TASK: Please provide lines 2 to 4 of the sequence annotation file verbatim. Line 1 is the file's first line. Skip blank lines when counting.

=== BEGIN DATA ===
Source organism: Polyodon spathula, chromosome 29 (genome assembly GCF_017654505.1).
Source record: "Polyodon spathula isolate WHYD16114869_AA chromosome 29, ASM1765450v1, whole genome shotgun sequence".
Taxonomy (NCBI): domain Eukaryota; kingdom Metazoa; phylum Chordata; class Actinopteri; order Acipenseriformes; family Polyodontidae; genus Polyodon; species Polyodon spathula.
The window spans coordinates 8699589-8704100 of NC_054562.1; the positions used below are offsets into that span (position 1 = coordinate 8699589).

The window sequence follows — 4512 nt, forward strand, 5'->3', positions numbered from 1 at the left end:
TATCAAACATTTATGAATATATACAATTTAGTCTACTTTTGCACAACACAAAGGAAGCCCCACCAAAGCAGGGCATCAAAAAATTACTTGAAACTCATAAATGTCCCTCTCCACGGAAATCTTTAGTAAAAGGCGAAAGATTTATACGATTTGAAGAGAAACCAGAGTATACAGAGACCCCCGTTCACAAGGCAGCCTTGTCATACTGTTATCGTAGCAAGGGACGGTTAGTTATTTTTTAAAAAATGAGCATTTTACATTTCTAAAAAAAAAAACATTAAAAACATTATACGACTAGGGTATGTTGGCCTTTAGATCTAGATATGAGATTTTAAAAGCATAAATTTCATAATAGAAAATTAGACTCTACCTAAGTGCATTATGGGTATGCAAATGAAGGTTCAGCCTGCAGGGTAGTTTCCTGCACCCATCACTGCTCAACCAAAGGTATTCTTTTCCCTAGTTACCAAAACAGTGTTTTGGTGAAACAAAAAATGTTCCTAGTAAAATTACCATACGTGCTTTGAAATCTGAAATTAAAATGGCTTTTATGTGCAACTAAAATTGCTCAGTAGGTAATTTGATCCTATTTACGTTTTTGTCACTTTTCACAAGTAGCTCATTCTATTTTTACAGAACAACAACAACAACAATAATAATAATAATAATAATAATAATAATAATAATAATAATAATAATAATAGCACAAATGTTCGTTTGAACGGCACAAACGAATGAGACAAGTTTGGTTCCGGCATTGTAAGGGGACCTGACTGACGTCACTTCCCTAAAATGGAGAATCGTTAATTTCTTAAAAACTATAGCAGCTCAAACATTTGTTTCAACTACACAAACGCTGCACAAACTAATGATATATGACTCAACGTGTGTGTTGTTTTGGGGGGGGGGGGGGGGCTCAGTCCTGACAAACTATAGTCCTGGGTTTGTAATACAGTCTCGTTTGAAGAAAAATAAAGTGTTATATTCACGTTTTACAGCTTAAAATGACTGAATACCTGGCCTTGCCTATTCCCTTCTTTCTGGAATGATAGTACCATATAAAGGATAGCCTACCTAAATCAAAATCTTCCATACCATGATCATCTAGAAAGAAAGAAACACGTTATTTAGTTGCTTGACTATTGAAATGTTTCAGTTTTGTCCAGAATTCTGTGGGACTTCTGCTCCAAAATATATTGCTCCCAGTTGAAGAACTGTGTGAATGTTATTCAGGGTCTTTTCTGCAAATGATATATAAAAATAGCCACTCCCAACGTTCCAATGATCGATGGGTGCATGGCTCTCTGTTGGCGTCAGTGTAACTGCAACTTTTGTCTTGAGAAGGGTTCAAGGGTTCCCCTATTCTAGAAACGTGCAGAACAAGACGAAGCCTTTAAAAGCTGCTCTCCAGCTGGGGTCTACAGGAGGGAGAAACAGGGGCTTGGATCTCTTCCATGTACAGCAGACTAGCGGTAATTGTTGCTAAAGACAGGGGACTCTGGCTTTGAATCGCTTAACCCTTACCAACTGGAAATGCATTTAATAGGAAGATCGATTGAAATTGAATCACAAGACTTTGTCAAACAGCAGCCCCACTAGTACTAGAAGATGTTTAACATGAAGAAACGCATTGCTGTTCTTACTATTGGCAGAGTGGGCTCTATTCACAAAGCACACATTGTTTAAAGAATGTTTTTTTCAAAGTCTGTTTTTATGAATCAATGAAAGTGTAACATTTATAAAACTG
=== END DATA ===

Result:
Source record: "Polyodon spathula isolate WHYD16114869_AA chromosome 29, ASM1765450v1, whole genome shotgun sequence".
Taxonomy (NCBI): domain Eukaryota; kingdom Metazoa; phylum Chordata; class Actinopteri; order Acipenseriformes; family Polyodontidae; genus Polyodon; species Polyodon spathula.
The window spans coordinates 8699589-8704100 of NC_054562.1; the positions used below are offsets into that span (position 1 = coordinate 8699589).